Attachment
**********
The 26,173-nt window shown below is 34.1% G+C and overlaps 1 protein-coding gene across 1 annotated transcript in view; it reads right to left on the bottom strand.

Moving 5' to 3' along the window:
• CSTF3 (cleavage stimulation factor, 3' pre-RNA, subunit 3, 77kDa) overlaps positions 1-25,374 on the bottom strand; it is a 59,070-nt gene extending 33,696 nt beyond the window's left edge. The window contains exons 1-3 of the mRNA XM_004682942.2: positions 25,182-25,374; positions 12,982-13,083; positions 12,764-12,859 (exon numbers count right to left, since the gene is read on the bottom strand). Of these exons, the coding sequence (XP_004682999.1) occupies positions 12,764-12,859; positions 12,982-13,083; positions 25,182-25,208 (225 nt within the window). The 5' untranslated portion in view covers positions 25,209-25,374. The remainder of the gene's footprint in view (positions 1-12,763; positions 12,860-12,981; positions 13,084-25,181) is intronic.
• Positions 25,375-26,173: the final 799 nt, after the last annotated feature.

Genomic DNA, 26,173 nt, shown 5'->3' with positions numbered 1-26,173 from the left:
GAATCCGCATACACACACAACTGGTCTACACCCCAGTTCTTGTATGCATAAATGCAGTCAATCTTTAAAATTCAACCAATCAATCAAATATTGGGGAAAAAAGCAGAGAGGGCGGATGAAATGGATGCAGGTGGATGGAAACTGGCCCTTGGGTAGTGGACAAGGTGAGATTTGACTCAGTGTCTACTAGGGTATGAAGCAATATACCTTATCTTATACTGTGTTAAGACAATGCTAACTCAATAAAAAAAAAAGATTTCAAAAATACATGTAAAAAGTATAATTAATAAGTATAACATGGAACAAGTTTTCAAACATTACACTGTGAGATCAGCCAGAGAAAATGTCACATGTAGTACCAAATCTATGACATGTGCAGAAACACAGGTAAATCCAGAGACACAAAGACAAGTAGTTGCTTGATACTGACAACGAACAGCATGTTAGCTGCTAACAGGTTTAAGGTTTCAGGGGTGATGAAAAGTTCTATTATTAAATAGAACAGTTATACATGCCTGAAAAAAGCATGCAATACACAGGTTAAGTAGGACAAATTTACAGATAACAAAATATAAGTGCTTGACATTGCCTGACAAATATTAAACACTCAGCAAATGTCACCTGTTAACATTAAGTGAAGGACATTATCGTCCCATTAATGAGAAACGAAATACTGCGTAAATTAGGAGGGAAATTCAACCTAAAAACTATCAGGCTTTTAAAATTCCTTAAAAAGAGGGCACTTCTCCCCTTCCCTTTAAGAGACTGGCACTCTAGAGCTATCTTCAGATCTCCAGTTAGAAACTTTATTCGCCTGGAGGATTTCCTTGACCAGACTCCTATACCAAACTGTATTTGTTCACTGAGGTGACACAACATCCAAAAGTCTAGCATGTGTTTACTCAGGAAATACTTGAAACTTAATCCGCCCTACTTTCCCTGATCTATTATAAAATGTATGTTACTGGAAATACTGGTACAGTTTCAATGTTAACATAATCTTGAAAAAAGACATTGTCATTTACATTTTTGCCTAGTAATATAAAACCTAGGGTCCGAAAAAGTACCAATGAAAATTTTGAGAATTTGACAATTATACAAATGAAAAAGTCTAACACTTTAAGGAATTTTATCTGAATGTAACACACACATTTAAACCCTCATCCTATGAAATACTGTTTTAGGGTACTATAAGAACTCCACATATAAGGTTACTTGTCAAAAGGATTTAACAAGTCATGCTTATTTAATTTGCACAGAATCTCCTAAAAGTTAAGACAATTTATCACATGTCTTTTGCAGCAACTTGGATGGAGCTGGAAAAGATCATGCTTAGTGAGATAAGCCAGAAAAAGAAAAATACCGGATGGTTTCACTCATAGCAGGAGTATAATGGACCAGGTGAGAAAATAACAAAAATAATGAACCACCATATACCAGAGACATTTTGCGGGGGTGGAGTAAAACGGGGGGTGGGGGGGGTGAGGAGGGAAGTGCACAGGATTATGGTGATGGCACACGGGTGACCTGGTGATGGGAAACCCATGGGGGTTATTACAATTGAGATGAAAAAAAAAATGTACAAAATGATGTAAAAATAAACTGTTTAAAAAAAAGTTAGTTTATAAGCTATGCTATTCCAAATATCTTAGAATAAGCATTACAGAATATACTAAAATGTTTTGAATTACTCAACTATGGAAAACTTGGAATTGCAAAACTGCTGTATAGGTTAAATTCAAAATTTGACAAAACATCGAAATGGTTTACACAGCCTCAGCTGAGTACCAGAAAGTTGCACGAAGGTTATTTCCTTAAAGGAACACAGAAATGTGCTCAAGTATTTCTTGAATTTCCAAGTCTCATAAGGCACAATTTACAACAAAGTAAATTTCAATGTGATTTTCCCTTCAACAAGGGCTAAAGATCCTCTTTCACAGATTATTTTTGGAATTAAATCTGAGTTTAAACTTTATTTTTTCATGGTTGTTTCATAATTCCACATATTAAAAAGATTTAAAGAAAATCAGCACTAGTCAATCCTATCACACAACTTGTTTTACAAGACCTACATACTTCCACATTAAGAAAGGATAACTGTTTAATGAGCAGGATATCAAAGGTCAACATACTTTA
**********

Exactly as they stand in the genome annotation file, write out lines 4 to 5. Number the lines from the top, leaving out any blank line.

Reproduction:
• Positions 25,375-26,173: the final 799 nt, after the last annotated feature.

Genomic DNA, 26,173 nt, shown 5'->3' with positions numbered 1-26,173 from the left: